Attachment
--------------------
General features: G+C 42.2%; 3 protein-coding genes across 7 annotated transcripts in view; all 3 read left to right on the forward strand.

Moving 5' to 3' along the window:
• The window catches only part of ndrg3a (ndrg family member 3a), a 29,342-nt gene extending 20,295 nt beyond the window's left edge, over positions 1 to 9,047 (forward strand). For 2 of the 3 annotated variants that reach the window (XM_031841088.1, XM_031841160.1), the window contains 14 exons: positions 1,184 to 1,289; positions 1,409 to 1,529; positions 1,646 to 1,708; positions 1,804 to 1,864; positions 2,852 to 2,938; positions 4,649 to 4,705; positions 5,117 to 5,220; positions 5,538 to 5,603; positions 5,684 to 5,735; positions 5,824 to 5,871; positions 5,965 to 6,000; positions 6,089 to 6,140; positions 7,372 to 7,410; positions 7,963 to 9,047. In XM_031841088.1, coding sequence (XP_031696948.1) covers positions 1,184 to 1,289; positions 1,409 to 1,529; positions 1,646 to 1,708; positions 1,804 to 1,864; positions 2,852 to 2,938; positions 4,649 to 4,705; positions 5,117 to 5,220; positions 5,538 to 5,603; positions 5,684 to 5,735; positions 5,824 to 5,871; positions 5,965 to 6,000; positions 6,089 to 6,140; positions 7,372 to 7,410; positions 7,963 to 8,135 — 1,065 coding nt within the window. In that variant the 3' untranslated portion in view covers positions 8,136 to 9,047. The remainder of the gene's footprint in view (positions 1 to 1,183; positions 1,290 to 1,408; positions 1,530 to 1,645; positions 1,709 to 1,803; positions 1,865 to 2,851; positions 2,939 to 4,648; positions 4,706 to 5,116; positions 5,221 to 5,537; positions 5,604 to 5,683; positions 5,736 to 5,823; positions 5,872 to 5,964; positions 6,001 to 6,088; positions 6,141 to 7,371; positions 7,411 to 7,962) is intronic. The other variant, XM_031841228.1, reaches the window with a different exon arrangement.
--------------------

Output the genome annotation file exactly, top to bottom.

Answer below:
General features: G+C 42.2%; 3 protein-coding genes across 7 annotated transcripts in view; all 3 read left to right on the forward strand.

Moving 5' to 3' along the window:
• The window catches only part of ndrg3a (ndrg family member 3a), a 29,342-nt gene extending 20,295 nt beyond the window's left edge, over positions 1 to 9,047 (forward strand). For 2 of the 3 annotated variants that reach the window (XM_031841088.1, XM_031841160.1), the window contains 14 exons: positions 1,184 to 1,289; positions 1,409 to 1,529; positions 1,646 to 1,708; positions 1,804 to 1,864; positions 2,852 to 2,938; positions 4,649 to 4,705; positions 5,117 to 5,220; positions 5,538 to 5,603; positions 5,684 to 5,735; positions 5,824 to 5,871; positions 5,965 to 6,000; positions 6,089 to 6,140; positions 7,372 to 7,410; positions 7,963 to 9,047. In XM_031841088.1, coding sequence (XP_031696948.1) covers positions 1,184 to 1,289; positions 1,409 to 1,529; positions 1,646 to 1,708; positions 1,804 to 1,864; positions 2,852 to 2,938; positions 4,649 to 4,705; positions 5,117 to 5,220; positions 5,538 to 5,603; positions 5,684 to 5,735; positions 5,824 to 5,871; positions 5,965 to 6,000; positions 6,089 to 6,140; positions 7,372 to 7,410; positions 7,963 to 8,135 — 1,065 coding nt within the window. In that variant the 3' untranslated portion in view covers positions 8,136 to 9,047. The remainder of the gene's footprint in view (positions 1 to 1,183; positions 1,290 to 1,408; positions 1,530 to 1,645; positions 1,709 to 1,803; positions 1,865 to 2,851; positions 2,939 to 4,648; positions 4,706 to 5,116; positions 5,221 to 5,537; positions 5,604 to 5,683; positions 5,736 to 5,823; positions 5,872 to 5,964; positions 6,001 to 6,088; positions 6,141 to 7,371; positions 7,411 to 7,962) is intronic. The other variant, XM_031841228.1, reaches the window with a different exon arrangement.